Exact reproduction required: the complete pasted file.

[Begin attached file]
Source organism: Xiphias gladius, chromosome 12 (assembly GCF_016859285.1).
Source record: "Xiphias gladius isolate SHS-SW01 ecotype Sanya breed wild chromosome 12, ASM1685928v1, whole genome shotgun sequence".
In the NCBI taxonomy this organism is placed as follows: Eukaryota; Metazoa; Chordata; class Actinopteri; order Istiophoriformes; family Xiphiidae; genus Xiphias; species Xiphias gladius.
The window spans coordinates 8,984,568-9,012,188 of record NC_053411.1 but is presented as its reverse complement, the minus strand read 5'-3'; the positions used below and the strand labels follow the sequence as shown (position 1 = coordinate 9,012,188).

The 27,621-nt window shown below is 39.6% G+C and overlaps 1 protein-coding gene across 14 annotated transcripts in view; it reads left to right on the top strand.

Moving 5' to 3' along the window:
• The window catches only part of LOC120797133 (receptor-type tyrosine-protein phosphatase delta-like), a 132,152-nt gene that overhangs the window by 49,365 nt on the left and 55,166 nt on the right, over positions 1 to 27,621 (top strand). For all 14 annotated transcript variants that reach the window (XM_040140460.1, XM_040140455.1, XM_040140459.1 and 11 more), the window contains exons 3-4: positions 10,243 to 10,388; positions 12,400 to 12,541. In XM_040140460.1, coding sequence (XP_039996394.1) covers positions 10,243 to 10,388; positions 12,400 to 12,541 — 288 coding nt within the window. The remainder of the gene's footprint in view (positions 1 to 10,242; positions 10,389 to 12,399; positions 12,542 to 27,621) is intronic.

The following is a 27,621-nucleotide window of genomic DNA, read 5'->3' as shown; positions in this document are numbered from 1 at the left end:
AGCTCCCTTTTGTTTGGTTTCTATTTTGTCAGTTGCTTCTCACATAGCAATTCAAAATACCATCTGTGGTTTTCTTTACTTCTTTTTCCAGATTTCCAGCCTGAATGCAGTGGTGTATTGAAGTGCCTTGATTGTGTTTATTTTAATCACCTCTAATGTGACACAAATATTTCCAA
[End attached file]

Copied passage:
Source organism: Xiphias gladius, chromosome 12 (assembly GCF_016859285.1).
Source record: "Xiphias gladius isolate SHS-SW01 ecotype Sanya breed wild chromosome 12, ASM1685928v1, whole genome shotgun sequence".
In the NCBI taxonomy this organism is placed as follows: Eukaryota; Metazoa; Chordata; class Actinopteri; order Istiophoriformes; family Xiphiidae; genus Xiphias; species Xiphias gladius.
The window spans coordinates 8,984,568-9,012,188 of record NC_053411.1 but is presented as its reverse complement, the minus strand read 5'-3'; the positions used below and the strand labels follow the sequence as shown (position 1 = coordinate 9,012,188).

The 27,621-nt window shown below is 39.6% G+C and overlaps 1 protein-coding gene across 14 annotated transcripts in view; it reads left to right on the top strand.

Moving 5' to 3' along the window:
• The window catches only part of LOC120797133 (receptor-type tyrosine-protein phosphatase delta-like), a 132,152-nt gene that overhangs the window by 49,365 nt on the left and 55,166 nt on the right, over positions 1 to 27,621 (top strand). For all 14 annotated transcript variants that reach the window (XM_040140460.1, XM_040140455.1, XM_040140459.1 and 11 more), the window contains exons 3-4: positions 10,243 to 10,388; positions 12,400 to 12,541. In XM_040140460.1, coding sequence (XP_039996394.1) covers positions 10,243 to 10,388; positions 12,400 to 12,541 — 288 coding nt within the window. The remainder of the gene's footprint in view (positions 1 to 10,242; positions 10,389 to 12,399; positions 12,542 to 27,621) is intronic.

The following is a 27,621-nucleotide window of genomic DNA, read 5'->3' as shown; positions in this document are numbered from 1 at the left end:
AGCTCCCTTTTGTTTGGTTTCTATTTTGTCAGTTGCTTCTCACATAGCAATTCAAAATACCATCTGTGGTTTTCTTTACTTCTTTTTCCAGATTTCCAGCCTGAATGCAGTGGTGTATTGAAGTGCCTTGATTGTGTTTATTTTAATCACCTCTAATGTGACACAAATATTTCCAA